AppStoreHQ founder Chris DeVore, whose site tracks apps for Android, iPhone, iPad and HTML5 by crawling their respective app stores, created an eye-opening Venn diagram of how app developers for iOS (the iPhone/iPad operating system) and Android are clustered.

DeVore says he and his team crawled their own database and manually checked 4,500 entries by hand to make sure there were no major bugs in their approach.

The resulting chart speaks for itself. Of the 51,972 app developers listed in AppStoreHQ’s database, these stats can be extrapolated from DeVore’s count:

  • 43,185, or 80 percent, develop solely for Apple’s iOS.
  • 8,787, or 17 percent, develop solely for Google’s Android platform.
  • 1,412, or 3 percent, develop for both.

Neither iOS nor Google has anywhere near a lockup of the app-spender market. So why don’t more developers create apps for both platforms? “We were actually impressed at the numbers of cross-platform developers,” DeVore said, “and particularly the number of recognizable brand names that had already made the leap to Android: Gameloft, Facebook, AOL, Amazon, Warner Brothers, Intuit.” DeVore has shared a spreadsheet of the top 100 most talked-about cross-platform developers.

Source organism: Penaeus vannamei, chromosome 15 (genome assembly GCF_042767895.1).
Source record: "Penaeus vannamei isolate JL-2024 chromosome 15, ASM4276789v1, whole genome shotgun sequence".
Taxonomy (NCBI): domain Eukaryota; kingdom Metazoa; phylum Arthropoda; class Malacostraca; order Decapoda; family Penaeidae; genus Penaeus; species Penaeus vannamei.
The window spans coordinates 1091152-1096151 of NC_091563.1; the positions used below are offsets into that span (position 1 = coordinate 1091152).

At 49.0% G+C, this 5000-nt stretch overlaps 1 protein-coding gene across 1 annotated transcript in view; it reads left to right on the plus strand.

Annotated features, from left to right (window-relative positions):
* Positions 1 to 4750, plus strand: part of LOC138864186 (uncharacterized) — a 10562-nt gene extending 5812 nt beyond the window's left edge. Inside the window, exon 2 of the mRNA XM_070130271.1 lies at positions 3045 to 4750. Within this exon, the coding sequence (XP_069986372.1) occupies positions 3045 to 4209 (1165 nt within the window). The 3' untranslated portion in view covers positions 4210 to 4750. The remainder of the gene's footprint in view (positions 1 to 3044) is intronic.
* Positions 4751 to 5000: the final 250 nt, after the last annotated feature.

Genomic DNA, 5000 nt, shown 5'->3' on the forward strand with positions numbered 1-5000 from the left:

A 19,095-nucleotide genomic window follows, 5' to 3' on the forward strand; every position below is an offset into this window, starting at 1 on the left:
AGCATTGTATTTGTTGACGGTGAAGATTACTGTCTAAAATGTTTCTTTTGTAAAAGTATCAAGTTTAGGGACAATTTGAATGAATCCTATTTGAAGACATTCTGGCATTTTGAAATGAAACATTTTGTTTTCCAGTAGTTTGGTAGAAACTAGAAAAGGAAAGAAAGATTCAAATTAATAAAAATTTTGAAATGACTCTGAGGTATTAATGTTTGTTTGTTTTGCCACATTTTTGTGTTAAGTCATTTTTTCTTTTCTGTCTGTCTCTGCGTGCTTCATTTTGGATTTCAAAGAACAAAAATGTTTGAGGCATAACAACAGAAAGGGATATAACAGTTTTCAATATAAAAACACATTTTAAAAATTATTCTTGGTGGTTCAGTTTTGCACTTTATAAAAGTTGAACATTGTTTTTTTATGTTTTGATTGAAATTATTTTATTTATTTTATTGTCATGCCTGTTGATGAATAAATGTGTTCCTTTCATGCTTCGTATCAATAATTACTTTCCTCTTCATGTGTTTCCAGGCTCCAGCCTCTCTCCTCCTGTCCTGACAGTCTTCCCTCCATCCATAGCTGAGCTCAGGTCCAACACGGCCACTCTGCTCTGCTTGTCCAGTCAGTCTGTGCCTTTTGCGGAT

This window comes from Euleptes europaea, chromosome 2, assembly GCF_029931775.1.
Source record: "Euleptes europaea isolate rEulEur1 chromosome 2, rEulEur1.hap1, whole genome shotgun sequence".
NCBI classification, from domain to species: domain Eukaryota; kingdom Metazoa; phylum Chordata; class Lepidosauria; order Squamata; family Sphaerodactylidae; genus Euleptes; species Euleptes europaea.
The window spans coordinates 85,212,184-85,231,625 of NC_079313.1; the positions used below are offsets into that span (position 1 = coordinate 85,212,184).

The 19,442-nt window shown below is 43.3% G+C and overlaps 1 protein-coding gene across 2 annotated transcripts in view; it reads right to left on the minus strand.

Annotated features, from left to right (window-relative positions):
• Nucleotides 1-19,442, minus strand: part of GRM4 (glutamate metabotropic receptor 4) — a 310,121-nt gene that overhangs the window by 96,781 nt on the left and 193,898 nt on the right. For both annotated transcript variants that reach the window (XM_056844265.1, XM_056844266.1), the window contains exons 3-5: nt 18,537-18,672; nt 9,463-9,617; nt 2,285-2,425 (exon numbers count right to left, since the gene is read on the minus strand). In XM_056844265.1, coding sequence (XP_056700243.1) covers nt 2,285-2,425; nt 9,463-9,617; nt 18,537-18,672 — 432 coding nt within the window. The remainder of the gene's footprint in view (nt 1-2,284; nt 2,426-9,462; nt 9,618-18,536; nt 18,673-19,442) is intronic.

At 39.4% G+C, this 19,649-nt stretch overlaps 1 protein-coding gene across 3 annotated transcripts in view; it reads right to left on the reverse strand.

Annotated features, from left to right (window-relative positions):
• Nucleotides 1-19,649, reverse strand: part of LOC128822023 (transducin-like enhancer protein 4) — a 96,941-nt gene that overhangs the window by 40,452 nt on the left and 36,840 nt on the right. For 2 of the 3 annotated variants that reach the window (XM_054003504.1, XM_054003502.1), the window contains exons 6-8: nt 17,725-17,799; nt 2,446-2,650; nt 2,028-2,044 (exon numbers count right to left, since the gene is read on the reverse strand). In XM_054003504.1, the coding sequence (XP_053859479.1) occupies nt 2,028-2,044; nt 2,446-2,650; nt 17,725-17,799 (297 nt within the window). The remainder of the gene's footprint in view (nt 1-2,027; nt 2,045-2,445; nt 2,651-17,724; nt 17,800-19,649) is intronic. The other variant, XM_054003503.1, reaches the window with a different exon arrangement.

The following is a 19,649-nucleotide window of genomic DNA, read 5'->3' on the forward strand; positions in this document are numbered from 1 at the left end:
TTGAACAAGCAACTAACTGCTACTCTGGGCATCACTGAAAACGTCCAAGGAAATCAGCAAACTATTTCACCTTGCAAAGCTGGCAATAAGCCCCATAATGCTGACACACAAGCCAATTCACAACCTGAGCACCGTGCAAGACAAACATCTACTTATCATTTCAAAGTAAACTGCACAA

DeVore thinks Google has made it pretty hard for Android developers to get found and to make money, but he believes the sheer number of customers they can reach and sell to has encouraged them to jump over the hurdles.

Don’t miss MobileBeat 2010, VentureBeat’s conference on the future of mobile. The theme: “The year of the superphone and who will profit.” Now expanded to two days, MobileBeat 2010 will take place on July 12-13 at The Palace Hotel in San Francisco. Register now. Tickets are going quickly. For complete conference details, or to apply for the MobileBeat Startup Competition, click here.